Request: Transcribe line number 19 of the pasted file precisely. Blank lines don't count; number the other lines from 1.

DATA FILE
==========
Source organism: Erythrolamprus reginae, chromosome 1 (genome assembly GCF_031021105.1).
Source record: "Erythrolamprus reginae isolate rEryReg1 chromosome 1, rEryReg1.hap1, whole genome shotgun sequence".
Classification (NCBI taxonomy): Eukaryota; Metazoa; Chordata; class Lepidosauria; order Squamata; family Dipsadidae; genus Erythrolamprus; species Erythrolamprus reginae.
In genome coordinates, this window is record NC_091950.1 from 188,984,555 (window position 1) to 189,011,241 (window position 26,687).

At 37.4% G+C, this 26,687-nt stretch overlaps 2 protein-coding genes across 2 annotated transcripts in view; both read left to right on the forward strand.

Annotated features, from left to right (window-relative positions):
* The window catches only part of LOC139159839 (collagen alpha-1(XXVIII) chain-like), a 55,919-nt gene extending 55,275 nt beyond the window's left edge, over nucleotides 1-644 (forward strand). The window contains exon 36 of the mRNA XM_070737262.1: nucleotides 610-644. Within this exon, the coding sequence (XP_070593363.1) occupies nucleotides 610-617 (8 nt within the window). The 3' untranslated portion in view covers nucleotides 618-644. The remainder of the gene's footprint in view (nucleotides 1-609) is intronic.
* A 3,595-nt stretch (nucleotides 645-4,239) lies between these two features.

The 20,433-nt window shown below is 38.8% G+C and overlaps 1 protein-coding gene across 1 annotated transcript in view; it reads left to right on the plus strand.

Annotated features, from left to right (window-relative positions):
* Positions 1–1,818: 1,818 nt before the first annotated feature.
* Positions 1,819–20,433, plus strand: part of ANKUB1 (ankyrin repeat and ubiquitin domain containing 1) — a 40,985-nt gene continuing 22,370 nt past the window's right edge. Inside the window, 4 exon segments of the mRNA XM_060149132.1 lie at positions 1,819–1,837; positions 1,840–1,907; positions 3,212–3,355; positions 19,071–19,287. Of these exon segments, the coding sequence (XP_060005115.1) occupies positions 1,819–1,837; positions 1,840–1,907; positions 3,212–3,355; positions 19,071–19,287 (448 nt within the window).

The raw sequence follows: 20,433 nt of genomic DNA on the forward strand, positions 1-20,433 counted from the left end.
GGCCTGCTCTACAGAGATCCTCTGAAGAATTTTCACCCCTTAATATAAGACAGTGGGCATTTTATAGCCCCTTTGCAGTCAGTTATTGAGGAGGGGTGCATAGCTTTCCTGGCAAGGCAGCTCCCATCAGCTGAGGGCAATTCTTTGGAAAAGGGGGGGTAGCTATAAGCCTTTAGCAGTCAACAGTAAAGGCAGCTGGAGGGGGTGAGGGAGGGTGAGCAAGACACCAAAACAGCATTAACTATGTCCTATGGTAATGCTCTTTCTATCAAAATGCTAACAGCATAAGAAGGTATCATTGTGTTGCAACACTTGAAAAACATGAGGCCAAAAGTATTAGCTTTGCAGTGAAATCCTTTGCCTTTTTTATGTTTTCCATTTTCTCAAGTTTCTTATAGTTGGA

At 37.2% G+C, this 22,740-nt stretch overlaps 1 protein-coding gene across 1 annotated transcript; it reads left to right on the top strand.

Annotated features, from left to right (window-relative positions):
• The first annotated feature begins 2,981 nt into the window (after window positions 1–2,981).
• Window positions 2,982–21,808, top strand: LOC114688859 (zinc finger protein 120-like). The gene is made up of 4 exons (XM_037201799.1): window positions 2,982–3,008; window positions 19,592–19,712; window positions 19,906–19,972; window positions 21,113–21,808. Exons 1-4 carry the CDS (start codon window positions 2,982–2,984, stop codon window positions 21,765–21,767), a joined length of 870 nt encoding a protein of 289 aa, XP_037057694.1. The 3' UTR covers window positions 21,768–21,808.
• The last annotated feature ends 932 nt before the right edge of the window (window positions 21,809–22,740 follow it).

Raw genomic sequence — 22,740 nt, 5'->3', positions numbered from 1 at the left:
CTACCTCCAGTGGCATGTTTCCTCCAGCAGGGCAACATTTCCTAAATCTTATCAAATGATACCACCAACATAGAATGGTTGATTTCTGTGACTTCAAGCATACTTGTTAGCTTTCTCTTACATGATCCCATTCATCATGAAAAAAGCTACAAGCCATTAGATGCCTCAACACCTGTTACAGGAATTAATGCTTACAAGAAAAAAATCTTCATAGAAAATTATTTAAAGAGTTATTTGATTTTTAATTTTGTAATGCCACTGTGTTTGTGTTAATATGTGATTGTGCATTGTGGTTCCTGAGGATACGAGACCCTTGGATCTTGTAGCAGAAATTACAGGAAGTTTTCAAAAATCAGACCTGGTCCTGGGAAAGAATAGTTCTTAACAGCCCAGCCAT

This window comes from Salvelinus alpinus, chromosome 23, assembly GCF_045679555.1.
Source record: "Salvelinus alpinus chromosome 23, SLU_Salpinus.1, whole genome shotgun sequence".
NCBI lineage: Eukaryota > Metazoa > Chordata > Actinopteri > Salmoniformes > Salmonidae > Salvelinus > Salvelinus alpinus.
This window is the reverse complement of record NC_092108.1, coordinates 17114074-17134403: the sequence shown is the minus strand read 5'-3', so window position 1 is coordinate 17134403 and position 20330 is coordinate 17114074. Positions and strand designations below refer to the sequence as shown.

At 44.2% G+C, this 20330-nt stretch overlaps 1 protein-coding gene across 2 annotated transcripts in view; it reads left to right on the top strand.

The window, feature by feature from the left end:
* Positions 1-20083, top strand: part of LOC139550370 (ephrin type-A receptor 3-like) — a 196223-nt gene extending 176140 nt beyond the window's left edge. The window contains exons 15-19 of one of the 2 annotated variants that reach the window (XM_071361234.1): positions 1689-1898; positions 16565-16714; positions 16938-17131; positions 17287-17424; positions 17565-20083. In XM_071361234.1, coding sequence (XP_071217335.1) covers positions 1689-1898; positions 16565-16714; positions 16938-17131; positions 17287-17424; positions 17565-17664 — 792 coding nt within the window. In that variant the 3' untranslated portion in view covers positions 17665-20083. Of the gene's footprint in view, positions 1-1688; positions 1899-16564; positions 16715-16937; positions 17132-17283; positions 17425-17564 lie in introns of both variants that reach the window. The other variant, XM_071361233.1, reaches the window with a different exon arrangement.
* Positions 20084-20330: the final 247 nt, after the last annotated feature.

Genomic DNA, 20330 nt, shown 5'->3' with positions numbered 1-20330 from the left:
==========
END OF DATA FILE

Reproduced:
• The last annotated feature ends 932 nt before the right edge of the window (window positions 21,809–22,740 follow it).